The Economic and Social Research Institute has forecast that there will be no increase in Irish employment this year and that economic growth will slow to its lowest level for 20 years.

In its latest Quarterly Economic Commentary, the ESRI says economic activity in Ireland this year will be €3.1bn lower than had been expected just three months ago.

Speaking on RTÉ Radio's Morning Ireland, the ESRI's Alan Barrett said this was a result of difficulties in the US economy and turmoil in the international financial markets.

On the same programme, IBEC Director of Policy Danny McCoy said there was an element of the Irish economy re-balancing itself.

The ESRI's report says that difficulties for the US economy, and the ongoing turmoil in the international financial markets, have compounded the challenges facing the Irish economy.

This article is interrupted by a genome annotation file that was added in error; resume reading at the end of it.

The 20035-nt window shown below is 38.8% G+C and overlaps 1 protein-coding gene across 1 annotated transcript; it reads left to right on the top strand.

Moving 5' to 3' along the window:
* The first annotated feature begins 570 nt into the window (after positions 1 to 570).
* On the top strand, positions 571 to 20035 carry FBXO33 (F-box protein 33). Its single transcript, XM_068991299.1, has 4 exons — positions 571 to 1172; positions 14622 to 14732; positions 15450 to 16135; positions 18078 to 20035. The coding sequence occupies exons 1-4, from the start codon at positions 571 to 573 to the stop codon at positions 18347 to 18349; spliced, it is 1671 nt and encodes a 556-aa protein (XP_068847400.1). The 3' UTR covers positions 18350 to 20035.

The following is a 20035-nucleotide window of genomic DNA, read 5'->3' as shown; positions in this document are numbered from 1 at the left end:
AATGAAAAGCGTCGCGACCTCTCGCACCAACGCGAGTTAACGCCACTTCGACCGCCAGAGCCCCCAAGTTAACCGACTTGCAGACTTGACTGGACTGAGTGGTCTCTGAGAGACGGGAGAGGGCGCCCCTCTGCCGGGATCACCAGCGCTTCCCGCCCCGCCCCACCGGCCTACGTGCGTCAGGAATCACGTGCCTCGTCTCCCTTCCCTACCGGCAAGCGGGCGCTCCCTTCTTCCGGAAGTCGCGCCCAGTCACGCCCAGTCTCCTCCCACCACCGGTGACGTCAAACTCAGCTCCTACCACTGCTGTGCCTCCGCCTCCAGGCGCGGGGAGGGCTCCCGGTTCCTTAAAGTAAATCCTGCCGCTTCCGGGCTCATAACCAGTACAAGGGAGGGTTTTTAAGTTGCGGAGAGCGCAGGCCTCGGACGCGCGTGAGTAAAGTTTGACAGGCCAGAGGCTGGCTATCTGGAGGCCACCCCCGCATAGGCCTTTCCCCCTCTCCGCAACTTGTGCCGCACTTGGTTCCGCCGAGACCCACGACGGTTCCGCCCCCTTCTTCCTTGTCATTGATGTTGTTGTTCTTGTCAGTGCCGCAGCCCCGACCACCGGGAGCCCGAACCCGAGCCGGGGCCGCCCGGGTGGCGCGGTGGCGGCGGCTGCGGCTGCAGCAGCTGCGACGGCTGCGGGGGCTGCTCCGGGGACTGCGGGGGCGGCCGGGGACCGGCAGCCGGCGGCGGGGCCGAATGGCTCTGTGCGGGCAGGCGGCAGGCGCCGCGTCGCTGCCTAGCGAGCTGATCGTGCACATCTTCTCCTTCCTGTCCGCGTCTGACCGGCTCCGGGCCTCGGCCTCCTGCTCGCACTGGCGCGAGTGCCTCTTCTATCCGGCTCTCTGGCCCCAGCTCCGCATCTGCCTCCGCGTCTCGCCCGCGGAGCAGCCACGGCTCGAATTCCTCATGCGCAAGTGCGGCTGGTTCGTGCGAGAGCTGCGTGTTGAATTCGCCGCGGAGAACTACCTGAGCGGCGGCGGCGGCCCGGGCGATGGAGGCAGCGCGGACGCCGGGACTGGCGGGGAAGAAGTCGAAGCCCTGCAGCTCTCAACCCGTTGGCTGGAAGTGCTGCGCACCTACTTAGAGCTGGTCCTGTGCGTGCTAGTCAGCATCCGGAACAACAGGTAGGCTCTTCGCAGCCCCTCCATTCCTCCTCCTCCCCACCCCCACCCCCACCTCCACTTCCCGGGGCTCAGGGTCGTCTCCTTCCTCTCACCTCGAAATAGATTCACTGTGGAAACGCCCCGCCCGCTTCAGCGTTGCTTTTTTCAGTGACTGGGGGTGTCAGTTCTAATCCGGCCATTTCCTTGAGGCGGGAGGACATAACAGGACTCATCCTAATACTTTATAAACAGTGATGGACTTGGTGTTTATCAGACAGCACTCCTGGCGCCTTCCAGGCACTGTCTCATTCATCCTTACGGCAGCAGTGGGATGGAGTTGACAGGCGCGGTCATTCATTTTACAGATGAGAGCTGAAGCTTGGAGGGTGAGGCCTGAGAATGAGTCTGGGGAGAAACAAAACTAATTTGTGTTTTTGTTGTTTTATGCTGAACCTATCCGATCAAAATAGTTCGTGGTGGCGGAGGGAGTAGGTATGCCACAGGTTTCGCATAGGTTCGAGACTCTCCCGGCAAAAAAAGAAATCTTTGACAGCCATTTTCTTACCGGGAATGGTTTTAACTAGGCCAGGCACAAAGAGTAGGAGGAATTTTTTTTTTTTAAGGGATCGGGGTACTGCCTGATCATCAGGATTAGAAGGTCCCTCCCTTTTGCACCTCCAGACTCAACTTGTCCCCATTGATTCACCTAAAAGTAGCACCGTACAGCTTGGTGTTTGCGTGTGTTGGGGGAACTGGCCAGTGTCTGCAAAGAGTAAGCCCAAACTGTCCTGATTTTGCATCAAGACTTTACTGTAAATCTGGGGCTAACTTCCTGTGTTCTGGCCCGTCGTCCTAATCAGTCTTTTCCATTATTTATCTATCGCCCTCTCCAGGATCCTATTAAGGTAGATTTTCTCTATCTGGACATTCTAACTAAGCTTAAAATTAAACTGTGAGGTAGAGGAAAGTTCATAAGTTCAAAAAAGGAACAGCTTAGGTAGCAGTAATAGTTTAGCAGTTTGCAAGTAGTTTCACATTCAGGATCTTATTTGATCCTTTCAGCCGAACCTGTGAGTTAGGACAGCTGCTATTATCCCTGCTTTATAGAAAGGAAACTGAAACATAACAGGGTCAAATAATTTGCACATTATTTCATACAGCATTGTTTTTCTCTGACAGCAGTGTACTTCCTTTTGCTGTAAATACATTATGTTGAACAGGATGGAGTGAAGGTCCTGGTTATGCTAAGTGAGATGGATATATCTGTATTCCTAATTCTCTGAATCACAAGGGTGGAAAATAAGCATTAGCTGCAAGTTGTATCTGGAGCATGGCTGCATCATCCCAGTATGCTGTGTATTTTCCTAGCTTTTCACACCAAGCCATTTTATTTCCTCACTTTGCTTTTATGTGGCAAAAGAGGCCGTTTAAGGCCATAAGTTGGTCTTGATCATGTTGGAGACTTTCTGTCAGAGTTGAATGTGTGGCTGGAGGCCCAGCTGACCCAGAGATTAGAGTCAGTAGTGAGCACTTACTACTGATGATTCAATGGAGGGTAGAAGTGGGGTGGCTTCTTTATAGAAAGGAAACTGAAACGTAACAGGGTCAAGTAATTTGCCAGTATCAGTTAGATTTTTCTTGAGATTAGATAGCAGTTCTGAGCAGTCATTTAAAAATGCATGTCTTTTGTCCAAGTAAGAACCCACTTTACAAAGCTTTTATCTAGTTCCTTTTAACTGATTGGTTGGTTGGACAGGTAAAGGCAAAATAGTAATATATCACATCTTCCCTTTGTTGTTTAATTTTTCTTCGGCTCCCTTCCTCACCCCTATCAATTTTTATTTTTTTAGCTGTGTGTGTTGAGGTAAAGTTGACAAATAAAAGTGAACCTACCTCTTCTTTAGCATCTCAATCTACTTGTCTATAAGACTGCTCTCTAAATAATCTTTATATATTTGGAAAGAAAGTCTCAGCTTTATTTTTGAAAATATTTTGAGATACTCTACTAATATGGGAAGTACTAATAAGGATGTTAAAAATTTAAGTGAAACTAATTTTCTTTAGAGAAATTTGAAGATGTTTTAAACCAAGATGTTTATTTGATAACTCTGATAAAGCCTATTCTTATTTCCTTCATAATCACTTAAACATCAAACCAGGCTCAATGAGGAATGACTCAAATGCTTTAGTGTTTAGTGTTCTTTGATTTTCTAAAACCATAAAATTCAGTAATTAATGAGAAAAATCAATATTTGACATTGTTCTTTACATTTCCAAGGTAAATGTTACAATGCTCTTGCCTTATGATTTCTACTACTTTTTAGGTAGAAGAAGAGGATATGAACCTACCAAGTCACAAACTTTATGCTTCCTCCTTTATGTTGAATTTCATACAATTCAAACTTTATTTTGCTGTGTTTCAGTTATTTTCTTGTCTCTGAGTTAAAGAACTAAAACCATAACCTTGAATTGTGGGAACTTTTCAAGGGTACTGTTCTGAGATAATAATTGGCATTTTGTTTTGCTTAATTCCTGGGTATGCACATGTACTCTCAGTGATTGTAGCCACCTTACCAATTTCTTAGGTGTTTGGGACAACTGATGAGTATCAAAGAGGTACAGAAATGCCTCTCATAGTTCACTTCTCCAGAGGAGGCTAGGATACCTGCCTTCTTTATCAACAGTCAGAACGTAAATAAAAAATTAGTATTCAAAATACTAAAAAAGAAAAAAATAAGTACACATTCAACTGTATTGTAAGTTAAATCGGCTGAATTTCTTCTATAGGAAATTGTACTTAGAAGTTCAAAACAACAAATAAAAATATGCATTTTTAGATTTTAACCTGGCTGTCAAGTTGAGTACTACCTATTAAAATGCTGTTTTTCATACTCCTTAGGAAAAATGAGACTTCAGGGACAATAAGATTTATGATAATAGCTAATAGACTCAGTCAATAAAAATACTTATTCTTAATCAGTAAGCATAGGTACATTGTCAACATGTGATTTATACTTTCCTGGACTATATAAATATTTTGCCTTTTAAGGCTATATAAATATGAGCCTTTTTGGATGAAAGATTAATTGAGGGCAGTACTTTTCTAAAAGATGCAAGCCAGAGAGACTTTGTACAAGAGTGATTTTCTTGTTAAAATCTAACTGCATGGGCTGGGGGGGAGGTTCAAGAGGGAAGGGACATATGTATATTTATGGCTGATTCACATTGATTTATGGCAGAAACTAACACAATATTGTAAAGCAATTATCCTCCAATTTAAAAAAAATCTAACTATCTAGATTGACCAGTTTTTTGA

The institute's assessment is the most downbeat estimate of Ireland's economic prospects for 2008 published to date.

It comes on foot of three months of deteriorating domestic and international economic indicators.

The institute says economic growth will be just 1.6%, down from 4.6% last year.

The result of that it says will be that overall, no new jobs will be added to the Irish economy for the first time since 1991.

This is in sharp contrast to the almost 70,000 new jobs created in 2007 and so could come as shock to many.

The ESRI says it expects about 20,000 building jobs will be lost but says that these will be compensated for by about 20,000 job gains in the services sector.

The report also predicts that net inward migration will fall by about 50,000 but that the numbers of unemployed people signing on will still rise by about 32,000 in 2008.

The ESRI also says that a significant deterioration in the public finances will be difficult to halt.

The forecast is for the Exchequer balance to deteriorate from a surplus of €2.3bn in 2006 to a deficit of €7.5bn in 2009.